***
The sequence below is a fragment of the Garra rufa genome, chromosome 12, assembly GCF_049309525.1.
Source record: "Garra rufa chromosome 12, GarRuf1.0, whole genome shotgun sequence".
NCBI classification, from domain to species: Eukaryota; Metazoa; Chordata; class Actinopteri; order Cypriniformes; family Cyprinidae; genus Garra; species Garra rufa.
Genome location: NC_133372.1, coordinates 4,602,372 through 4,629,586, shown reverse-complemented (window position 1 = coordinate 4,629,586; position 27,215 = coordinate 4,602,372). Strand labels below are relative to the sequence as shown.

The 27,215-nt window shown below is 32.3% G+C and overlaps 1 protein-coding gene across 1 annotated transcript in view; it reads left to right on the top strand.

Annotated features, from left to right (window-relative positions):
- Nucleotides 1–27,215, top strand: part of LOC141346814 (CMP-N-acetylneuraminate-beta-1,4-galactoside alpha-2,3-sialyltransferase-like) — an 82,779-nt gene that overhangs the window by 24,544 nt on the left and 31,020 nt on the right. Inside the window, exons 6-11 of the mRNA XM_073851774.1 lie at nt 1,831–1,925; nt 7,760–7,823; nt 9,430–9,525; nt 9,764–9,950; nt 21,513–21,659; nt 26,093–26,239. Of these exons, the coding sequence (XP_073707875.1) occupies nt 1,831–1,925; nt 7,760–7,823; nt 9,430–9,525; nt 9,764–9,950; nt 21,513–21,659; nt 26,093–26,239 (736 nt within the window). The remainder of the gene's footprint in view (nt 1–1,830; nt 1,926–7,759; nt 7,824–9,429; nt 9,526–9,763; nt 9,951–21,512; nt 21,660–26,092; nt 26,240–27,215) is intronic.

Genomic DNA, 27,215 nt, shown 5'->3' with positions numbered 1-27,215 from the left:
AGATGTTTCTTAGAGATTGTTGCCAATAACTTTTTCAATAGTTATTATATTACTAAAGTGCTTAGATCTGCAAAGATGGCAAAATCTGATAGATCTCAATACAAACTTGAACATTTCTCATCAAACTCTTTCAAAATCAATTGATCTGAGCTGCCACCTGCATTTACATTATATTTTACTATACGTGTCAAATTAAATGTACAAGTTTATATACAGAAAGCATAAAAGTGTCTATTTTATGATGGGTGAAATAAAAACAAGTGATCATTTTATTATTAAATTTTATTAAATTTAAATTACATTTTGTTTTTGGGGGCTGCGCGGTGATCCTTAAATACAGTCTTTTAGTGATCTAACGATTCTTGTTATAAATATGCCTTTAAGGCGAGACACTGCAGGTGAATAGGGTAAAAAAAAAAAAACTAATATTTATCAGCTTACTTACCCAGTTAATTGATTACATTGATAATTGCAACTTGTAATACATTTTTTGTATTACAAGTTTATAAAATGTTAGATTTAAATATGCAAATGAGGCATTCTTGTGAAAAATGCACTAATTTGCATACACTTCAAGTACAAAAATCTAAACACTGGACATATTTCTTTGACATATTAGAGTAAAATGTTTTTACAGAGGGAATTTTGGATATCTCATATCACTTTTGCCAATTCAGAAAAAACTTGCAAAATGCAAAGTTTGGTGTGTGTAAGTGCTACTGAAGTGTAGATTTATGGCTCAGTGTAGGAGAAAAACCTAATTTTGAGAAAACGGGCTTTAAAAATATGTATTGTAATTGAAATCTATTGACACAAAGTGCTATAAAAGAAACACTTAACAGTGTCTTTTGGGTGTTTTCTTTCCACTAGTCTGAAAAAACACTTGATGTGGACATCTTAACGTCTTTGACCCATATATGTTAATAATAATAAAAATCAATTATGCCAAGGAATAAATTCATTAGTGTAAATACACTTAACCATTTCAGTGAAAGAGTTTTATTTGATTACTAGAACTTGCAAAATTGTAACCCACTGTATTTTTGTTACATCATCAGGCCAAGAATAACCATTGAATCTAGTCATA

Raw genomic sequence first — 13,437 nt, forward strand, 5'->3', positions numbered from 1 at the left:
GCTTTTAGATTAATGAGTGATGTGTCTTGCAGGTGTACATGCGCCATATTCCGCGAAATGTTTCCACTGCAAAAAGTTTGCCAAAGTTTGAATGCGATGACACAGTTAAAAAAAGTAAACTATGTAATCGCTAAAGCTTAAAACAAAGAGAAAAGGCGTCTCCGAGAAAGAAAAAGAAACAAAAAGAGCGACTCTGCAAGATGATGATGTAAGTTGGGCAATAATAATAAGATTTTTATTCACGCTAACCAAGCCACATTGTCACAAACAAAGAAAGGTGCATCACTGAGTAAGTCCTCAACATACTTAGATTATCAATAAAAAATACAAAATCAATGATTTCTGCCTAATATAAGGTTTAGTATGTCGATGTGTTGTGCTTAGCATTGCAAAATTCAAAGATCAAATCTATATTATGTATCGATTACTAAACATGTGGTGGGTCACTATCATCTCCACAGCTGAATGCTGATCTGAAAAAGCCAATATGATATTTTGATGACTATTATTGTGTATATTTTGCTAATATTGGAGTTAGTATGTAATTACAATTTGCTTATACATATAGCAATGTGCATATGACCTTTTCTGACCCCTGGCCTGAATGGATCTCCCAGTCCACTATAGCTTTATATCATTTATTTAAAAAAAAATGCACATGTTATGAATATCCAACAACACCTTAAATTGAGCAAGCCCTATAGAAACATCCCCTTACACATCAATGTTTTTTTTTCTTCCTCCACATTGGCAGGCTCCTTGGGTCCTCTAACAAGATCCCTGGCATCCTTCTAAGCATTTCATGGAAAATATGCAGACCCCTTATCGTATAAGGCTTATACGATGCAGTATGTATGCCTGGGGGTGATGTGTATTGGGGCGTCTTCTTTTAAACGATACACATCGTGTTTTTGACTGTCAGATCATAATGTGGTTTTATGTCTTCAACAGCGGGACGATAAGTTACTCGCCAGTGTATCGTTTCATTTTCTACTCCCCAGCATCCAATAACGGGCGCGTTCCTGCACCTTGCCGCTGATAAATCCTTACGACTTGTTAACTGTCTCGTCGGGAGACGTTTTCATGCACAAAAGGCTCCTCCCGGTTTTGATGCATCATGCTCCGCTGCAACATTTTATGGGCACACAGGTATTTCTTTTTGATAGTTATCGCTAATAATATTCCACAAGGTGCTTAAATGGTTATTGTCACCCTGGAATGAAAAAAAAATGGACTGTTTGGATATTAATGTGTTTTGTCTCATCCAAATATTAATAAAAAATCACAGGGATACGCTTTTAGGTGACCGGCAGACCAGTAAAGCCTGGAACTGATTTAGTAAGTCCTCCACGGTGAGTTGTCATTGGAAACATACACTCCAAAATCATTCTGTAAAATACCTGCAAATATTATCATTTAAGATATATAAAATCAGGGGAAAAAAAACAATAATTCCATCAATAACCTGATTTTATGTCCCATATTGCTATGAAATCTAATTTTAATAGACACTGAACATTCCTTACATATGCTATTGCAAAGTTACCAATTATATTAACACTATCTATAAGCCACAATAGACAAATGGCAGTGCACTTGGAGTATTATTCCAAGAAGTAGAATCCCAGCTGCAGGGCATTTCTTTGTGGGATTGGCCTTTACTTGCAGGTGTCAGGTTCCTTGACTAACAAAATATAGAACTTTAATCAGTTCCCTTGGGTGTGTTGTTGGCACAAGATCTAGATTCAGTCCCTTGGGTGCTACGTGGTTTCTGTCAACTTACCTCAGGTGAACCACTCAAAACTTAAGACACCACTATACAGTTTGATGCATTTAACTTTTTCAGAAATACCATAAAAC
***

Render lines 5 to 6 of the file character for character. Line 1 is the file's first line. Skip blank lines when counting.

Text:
The 27,215-nt window shown below is 32.3% G+C and overlaps 1 protein-coding gene across 1 annotated transcript in view; it reads left to right on the top strand.

Annotated features, from left to right (window-relative positions):